New five-judge constitution bench to hear challenge to Section 377 of IPC
A newly re-constituted five-judge constitution bench will begin hearing of four crucial matters, including the much-contested case challenging the Constitutional validity of Section 377 of Indian Penal Code from July 10.
A newly re-constituted five-judge constitution bench will begin hearing of four crucial matters, including the much-contested case challenging the Constitutional validity of Section 377 of Indian Penal Code from July 10, 2018.
Following are the four cases that have been listed for hearing before the bench:
1. Constitutional validity of Section 377 of the Indian Penal Code that criminalises homosexuality
2. Validity of the ban on entry of women between the age of 15 and 50 in the sanctum sanctorum of Sabrimala Temple
3. Validity of the Adultery Law under Section 497 of the Indian Penal Code, which seeks to punish only men for adultery and treats women involved in the crime as victims.
4. Whether a legislator can be disqualified on account of a charge sheet filed against him/her or should it be done only upon conviction?
The new five-judge bench will be headed by Chief Justice Dipak Misra and would comprise Justices R F Nariman, A M Khanwilkar, D Y Chandrachud and Indu Malhotra.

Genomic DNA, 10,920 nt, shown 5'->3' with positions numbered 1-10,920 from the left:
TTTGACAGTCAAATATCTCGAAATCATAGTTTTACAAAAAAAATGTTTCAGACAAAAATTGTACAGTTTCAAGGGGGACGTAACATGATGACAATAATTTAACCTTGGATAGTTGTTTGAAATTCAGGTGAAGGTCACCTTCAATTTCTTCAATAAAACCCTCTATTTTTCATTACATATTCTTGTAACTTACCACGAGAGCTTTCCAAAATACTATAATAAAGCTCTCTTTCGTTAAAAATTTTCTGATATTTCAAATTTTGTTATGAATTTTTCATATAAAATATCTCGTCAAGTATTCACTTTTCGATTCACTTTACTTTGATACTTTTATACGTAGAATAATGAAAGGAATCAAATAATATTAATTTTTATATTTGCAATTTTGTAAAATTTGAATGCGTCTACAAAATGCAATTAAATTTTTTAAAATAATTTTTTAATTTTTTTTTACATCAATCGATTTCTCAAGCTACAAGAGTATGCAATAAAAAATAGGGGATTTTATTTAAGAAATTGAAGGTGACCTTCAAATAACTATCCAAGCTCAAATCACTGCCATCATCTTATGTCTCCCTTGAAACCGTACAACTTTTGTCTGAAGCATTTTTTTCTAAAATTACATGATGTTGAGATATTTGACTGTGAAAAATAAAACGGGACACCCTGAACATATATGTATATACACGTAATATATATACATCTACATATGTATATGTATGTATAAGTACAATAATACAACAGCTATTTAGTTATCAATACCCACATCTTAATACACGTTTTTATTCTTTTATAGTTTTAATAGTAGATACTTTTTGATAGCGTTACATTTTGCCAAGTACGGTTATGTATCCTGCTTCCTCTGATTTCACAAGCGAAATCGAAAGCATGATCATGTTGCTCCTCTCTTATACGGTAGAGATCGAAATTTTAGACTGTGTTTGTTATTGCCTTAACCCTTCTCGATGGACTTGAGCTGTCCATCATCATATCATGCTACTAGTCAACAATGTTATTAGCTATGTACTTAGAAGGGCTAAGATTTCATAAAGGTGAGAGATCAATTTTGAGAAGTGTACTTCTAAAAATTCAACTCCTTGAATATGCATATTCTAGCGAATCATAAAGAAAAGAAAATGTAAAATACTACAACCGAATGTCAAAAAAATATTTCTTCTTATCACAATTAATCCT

The first case listed for hearing includes the challenge to Section 377 of Indian Penal Code or the issue of sexual relations between persons of same sex.
• The Delhi High Court, on July 2, 2009, had legalised homosexual acts among consenting adults, holding that the 149-year-old law making it a criminal offence was violative of the fundamental rights.
• The Supreme Court had in 2013 set aside the Delhi High Court's 2009 judgement decriminalising sex between consenting adults of the same sex by holding Section 377 of IPC as "illegal", and declared the sexual relationship between persons of the same sex as a criminal offence.
• Following the verdict, review petitions were filed and on their dismissal, curative petitions were filed by the affected parties for the re-examination of the original verdict.
• During the pendency of the curative petitions, a plea was made that an open court hearing should be granted and after the apex court agreed to it, several fresh writ petitions were filed seeking decriminalising of Section 377.
The Section refers to 'unnatural offences' and stated that whoever voluntarily has carnal intercourse against the order of nature with any man, woman or animal, shall be punished with imprisonment for life, or with imprisonment of either description for a term which may extend to 10 years, and shall also be liable to pay a fine.
The petitioners contend that the continued existence of section 377 severely curtails the protection of equality, dignity, liberty and expression that the Constitution guarantees to all Indian citizen.